It is, therefore, an object of the present invention to provide an improved method and apparatus for controlling the solidification of a cast disk-shaped component.
The present invention aims to overcome the disadvantages of the prior art as well as offer certain other advantages by providing a novel casting system which incorporates a disk-shaped mold having a heat sink adjacent the periphery and a combination of thermal emitters and thermal shields adjacent the top and bottom side surfaces of the mold.
The mold is basically a conventional thin walled investment shell mold made by dip coating a wax pattern with several layers of ceramic. After drying, the wax is removed and the cavity prepared to receive molten metal.
The peripheral heat sink is generally a ring-shaped water-cooled metal chill block located adjacent the blade portion of the mold. Its function is to ensure that heat is withdrawn from the mold in only a radial direction thus promoting directional solidification toward the center of the mold.
The thermal emitters are generally electric resistant heating elements arranged preferably in several concentric circles about the axis of the mold but in planes spaced apart from the top and bottom sides. Each circular heating element may be individually controlled to provide a precise amount of heat to the adjacent mold surface. Alternately, one continuous element may be arranged in a spiral path or a round planar heating element can be used, if precise control of the heat input is not required.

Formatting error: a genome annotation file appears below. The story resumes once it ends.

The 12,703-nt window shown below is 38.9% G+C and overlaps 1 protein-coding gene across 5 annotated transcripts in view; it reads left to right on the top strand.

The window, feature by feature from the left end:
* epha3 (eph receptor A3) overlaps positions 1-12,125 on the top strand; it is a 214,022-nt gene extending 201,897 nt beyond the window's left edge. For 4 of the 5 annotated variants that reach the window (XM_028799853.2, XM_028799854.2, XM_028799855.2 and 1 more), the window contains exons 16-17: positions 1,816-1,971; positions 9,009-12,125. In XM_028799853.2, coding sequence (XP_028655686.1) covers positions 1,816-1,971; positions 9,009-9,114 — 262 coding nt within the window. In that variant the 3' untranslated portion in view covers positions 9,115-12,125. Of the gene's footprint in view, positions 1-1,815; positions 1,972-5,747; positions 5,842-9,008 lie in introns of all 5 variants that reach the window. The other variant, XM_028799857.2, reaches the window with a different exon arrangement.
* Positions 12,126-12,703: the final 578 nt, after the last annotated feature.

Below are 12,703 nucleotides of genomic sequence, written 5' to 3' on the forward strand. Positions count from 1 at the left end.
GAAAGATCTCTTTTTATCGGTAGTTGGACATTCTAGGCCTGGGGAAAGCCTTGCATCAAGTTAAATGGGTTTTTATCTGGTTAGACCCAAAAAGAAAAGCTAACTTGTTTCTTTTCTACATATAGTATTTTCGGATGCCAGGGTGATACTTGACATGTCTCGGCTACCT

Movable thermal shields are arranged between the heating element and the mold so as to provide a means for accurately controlling the amount and location of heat added or withdrawn from the mold. The shields are preferably constructed like an iris diaphragm in a camera shutter so that the area of the central aperture can be adjusted to allow more or less radiant energy to pass to or be withdrawn from the mold as desired. The shields may be water cooled for protection from the heat and/or for use as an auxiliary heat sink.
During operation of the casting system, molten metal is poured into the preheated mold and allowed to solidify under conditions carefully controlled by the combined actions of the chill block, heating elements, and heat shields. Preferably, the actions of these elements are controlled by a computer or other automatic control means so that the process is consistently repeatable from one batch of castings to the next and the desired structure easily achieved.
The presence of columnar zones in castings has been recognized for some time, but until recently, this type of structure was considered a defect and not nearly so desirable as the equiaxed structure. In recent years, however, the properties of columnar structures have undergone re-examination and it has now been determined that in some applications, the columnar structures are markedly superior to equiaxed structures. For example, it has been found that the high temperature properties of columnar structures are superior, particularly in fracture resistance and ductility under creep loading conditions.